My friend Dave Warnock looks in on an argument about the Atonement at Adrian Warnock’s blog, giving me the excuse to repost a few thoughts on that very subject.
I’ve had to write this piece. I promised. But I can’t say that I’ve found it very easy. Systematics is not really my thing — I’m more your “jobbing parson” than I am theologian. However, nothing ventured, nothing gained!
I headlined penal substitution as a doctrine, though that isn’t strictly a true designation. The doctrine is “atonement” — Jesus saves! All Christians agree on that. Penal substitution is a theory which attempts to explain how Jesus saves. That’s much more controversial.
Penal substitution is a development of the thinking of the medieval church leader Anselm. He lived in a feudal society, and his thinking reflected that. For Anselm, sin represented an offense against the honour of God. A dishonoured monarch demanded satisfaction. The sacrifice of Jesus was the means by which God’s honour is restored and forgiveness is made possible. The Reformers (Calvin, Luther and all that crowd) took Anselm’s thinking a stage further. In their scheme of things, sin is not an affront against God’s honour but rather a debt which has to be paid. The punishment due to the crime must done before restoration can be offered. God in Christ pays the penalty himself and makes atonement possible. That’s it, I think, in a (very small) nutshell.
Because of its origins with the Reformers, the penal substitution theory has been central to the faith of many evangelical Christians, hence the controversy about Steve Chalke. For example, in the statement of faith of UCCF we find
Sinful human beings are redeemed from the guilt, penalty and power of sin only through the sacrificial death once and for all time of their representative and substitute, Jesus Christ, the only mediator between them and God
There is no doubt that this view of the atonement as primarily a judicial matter, ie there being a real penalty for sin that God exacts from Christ, is the theory that evangelicals have always held dear. The wrath of God against sin is very real and needs to be turned away.
My problem with penal substitution is not with the theory itself, which has proven its worth as a way into an understanding of the reconciliation which has been won by Jesus. My problem is that it seems to me that what should be one theory among many (or at least several) has been raised up to a place that makes it the only acceptable way to understand Jesus and his Cross. Rather than being treated as a metaphor, the model of penal substitution has been given an objective reality which does not belong to it.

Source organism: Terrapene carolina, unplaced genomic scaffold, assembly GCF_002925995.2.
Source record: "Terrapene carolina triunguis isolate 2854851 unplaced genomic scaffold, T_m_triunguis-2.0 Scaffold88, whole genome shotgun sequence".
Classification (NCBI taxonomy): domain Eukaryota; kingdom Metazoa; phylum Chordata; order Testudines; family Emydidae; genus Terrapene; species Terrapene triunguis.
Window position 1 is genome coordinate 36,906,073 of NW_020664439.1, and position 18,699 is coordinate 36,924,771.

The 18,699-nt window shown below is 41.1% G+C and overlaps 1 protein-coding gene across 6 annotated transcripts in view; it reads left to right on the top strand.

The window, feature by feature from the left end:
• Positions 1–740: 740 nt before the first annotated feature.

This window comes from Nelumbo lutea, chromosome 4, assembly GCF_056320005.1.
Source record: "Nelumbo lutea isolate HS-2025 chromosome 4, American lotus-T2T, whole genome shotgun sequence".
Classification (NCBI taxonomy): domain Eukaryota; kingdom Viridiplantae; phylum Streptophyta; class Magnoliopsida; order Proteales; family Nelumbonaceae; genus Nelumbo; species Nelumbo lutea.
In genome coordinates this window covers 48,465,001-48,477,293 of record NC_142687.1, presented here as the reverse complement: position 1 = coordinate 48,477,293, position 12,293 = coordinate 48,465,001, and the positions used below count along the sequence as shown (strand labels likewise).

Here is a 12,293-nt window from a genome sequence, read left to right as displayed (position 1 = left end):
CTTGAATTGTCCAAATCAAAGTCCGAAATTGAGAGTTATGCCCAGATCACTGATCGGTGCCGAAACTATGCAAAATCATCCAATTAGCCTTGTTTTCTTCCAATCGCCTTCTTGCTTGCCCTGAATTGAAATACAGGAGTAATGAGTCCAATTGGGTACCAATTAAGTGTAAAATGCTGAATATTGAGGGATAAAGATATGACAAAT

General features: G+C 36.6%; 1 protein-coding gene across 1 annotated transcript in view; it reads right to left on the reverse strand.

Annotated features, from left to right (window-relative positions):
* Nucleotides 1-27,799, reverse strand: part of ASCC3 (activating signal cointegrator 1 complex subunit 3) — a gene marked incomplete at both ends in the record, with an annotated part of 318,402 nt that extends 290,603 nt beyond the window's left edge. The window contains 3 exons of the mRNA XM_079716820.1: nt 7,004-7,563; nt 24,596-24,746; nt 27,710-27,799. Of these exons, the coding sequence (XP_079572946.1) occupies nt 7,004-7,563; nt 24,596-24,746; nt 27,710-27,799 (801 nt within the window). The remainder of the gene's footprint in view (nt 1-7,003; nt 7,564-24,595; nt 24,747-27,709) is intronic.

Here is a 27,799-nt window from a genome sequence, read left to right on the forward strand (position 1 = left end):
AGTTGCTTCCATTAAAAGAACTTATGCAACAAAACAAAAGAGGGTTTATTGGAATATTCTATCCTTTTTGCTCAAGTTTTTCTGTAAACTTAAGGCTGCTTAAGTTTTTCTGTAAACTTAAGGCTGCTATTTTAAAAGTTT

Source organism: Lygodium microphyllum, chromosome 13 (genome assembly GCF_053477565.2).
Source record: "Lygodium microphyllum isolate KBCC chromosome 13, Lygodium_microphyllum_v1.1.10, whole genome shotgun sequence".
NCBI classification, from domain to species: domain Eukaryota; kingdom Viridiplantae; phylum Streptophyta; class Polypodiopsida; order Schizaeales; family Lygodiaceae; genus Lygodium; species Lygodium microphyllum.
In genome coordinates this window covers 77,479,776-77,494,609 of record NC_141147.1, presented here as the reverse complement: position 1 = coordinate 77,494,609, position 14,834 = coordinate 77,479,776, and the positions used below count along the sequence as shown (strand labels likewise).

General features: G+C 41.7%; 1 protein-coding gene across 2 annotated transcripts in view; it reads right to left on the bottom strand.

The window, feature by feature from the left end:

An understanding of the sacrifice of Jesus has to seen in the context of the Jewish sacrficial system. As Keith Ward rightly points out in “What the Bible Really Teaches”, the function of sacrifice in the Hebrew scriptures does not remove the need for punishment of offenders. Sacrifices are principally about submitting to the will of God. The sacrifice is not effective because a literal transaction is being done, it is effective because God says it is. Nothing in the animal on the altar or the blood which spills from it is of itself effective. The scriptures are clear that when sacrifices are offered without true devotion to God they serve no purpose. A sacrificial understanding of the Cross does not have to imply the satisfaction theory in the way that is often thought.
The penal substitution theory breaks down completely when it is pressed too far. If Jesus is a “ransom”, to whom is he paid? But seen as a metaphor rather than an entirely objective understanding there is no need to press it to those limits. It serves us as one of a range of ways into an understanding of the Cross.
We should approach this as the writers of the New Testament did. They did not begin with a theory of human sin and the way it would need to be addressed. No one was reading Isaiah 53 and saying, “When this Suffering Servant comes along to die on our behalf, all will be well.” No, the New Testament is written knowing that “the answer” is Jesus. Those first Christian communities knew themselves to be saved. They experienced God’s grace through Christ. So in a real sense they work back from the answer to a statement of the question, a statement that is bound to be incomplete, or at least metaphorical.
To ask questions of “penal substitution”, as dear as it is to evangelicals, is not to question the fundamental fact of the power of the Cross. I think Steve Chalke has done us all a favour by raising the issue and making it clear that the Cross of Christ cannot be reduced to a single theory but is an eternal mystery beyond our comprehension and before which we can only fall to our knees in worship.